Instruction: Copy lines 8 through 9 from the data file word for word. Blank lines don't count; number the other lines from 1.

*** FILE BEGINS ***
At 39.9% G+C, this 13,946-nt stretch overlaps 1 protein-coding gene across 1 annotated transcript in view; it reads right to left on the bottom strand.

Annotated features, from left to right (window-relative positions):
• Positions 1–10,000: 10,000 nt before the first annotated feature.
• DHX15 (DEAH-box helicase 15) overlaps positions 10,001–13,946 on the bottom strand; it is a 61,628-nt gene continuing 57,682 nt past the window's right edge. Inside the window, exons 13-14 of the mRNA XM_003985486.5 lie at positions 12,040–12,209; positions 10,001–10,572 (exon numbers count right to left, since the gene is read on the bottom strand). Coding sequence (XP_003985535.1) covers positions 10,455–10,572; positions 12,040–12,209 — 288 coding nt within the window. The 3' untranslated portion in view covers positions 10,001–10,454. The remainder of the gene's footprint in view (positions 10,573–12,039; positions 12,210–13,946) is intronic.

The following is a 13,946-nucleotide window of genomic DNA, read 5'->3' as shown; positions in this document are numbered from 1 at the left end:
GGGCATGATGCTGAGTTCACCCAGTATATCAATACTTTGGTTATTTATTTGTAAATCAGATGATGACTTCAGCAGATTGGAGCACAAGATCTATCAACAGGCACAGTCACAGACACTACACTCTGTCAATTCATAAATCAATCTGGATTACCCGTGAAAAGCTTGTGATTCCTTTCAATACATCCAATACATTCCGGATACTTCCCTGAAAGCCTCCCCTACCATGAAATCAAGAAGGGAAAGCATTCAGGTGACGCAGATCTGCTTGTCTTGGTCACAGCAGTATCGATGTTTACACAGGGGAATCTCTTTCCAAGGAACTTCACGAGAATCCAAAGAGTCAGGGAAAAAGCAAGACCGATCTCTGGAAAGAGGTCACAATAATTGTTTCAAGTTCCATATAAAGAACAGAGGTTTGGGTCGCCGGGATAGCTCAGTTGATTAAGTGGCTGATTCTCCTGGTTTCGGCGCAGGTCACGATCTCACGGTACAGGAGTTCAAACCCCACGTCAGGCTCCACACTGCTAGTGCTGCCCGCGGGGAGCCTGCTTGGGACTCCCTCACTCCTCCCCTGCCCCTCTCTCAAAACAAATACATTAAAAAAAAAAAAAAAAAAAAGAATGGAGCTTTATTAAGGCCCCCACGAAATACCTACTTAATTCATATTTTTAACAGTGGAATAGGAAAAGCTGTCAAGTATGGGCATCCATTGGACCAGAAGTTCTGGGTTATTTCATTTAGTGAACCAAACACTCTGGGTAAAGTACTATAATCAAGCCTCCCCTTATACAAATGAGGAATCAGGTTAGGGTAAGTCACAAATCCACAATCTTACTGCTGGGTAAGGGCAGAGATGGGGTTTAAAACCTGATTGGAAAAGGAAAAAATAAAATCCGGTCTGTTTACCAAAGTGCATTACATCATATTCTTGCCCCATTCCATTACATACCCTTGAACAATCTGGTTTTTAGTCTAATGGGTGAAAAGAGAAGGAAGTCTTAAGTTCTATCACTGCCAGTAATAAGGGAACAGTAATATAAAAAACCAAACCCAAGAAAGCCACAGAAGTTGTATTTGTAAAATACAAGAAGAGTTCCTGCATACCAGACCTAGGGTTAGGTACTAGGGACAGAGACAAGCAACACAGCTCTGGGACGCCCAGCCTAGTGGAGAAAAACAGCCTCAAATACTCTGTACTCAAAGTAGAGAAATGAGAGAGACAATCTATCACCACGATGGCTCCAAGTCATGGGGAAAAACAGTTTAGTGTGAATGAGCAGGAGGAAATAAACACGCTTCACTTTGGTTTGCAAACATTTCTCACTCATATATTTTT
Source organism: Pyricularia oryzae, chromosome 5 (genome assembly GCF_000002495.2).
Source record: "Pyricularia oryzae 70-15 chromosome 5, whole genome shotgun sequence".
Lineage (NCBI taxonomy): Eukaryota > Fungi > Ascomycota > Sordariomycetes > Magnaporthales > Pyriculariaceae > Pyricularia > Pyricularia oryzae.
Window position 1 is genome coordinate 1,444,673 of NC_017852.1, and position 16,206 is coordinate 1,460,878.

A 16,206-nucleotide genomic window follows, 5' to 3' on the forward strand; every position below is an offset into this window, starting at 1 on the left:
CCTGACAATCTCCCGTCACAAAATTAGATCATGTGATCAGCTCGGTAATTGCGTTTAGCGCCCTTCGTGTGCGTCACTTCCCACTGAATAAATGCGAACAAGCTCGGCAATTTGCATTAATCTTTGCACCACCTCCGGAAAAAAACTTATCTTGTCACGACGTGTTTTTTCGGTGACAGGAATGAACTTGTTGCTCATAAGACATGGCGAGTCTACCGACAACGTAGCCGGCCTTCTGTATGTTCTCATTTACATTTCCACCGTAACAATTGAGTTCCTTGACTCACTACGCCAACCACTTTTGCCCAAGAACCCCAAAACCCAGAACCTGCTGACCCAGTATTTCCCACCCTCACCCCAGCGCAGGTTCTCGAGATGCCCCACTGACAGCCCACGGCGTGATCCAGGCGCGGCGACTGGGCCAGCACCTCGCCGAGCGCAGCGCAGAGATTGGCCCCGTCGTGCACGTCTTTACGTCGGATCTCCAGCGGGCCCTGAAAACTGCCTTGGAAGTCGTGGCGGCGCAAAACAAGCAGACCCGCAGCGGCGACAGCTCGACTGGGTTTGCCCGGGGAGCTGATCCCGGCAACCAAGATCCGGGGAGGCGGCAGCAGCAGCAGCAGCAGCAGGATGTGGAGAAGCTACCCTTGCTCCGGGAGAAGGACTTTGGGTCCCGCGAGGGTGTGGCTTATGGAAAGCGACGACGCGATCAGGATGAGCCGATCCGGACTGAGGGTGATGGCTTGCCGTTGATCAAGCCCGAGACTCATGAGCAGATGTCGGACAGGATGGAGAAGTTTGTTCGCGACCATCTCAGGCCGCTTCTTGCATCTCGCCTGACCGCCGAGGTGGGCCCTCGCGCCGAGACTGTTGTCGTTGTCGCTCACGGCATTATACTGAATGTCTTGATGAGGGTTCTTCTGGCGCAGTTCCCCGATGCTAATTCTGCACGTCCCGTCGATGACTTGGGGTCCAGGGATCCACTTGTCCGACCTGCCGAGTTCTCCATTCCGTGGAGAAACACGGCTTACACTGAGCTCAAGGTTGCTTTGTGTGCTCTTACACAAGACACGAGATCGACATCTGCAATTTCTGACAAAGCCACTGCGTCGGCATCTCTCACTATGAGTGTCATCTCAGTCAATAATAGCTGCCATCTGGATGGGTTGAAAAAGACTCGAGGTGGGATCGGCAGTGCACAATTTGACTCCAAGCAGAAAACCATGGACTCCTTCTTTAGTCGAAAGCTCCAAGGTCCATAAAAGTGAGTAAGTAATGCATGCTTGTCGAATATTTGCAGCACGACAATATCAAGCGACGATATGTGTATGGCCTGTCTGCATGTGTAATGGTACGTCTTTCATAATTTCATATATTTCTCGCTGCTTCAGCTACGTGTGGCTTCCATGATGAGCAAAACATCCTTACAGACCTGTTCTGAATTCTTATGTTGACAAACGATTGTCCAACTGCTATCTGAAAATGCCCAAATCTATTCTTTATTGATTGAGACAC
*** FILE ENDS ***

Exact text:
Source record: "Pyricularia oryzae 70-15 chromosome 5, whole genome shotgun sequence".
Lineage (NCBI taxonomy): Eukaryota > Fungi > Ascomycota > Sordariomycetes > Magnaporthales > Pyriculariaceae > Pyricularia > Pyricularia oryzae.